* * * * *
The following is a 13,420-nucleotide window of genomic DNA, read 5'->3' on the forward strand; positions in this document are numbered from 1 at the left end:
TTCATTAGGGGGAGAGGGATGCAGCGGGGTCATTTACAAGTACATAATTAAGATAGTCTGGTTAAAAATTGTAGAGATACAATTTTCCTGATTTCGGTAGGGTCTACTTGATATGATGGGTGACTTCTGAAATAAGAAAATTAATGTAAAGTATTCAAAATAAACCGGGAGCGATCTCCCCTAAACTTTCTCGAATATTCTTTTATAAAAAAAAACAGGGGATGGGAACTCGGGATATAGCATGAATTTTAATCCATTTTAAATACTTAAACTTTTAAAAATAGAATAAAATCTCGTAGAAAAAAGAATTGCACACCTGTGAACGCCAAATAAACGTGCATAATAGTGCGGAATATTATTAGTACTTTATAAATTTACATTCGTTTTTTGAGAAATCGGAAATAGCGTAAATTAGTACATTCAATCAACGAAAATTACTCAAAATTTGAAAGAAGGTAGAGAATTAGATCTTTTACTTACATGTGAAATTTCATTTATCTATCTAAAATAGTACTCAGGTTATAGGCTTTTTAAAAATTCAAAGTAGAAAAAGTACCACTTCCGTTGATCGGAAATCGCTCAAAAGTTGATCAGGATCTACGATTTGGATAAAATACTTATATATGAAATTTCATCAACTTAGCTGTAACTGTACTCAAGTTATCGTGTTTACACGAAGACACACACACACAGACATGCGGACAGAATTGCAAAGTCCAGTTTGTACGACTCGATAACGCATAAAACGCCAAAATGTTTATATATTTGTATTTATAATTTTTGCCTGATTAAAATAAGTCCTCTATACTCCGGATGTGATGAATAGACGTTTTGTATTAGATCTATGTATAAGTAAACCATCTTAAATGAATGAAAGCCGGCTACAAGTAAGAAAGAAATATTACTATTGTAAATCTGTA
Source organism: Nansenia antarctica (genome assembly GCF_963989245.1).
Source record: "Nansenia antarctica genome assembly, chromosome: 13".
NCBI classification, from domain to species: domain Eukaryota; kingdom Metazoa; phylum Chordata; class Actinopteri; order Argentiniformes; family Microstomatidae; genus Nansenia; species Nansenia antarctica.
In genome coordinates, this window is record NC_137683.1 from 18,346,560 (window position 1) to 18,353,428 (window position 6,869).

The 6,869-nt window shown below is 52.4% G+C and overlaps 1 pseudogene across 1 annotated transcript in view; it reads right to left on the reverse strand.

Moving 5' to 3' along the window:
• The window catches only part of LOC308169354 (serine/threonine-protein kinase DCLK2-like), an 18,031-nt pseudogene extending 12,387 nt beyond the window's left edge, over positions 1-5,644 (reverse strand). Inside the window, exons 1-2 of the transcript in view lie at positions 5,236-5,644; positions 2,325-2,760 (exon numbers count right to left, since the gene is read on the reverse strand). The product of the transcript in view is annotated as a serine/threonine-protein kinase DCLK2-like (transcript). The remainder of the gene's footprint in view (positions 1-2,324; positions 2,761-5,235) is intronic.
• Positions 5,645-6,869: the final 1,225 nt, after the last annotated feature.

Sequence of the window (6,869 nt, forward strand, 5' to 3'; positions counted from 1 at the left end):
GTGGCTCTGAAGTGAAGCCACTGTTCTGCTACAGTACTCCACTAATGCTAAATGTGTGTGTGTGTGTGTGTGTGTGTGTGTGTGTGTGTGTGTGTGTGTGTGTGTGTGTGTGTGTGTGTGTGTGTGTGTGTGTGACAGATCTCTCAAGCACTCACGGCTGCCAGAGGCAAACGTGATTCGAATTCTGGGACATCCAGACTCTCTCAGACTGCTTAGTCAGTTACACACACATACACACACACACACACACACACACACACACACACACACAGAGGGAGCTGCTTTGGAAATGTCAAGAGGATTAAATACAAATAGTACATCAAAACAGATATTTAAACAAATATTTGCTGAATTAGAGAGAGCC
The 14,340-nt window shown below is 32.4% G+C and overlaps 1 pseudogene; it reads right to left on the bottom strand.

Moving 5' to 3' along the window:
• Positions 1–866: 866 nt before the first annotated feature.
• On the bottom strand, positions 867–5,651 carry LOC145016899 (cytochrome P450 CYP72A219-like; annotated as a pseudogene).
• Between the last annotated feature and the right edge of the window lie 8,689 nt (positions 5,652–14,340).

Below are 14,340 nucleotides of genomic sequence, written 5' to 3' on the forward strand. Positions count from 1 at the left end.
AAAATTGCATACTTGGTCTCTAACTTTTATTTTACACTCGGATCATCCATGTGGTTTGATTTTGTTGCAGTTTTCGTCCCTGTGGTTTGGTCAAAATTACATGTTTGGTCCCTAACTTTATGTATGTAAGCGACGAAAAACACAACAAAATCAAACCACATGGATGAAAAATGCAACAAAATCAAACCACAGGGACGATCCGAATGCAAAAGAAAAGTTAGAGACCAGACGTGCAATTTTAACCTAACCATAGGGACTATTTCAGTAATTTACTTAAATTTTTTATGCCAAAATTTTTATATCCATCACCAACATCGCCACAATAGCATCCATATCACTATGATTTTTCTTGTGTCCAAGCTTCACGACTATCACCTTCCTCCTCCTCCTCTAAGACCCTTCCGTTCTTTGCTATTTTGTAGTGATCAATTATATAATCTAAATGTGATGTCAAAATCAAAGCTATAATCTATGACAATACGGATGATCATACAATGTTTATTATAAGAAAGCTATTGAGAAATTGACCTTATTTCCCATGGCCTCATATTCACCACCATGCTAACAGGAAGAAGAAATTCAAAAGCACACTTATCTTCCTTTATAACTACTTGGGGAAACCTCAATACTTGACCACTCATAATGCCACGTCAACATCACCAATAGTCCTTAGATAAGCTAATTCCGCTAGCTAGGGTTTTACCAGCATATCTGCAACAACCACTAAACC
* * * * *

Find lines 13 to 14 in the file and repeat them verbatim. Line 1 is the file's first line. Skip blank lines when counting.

The 14,340-nt window shown below is 32.4% G+C and overlaps 1 pseudogene; it reads right to left on the bottom strand.

Moving 5' to 3' along the window: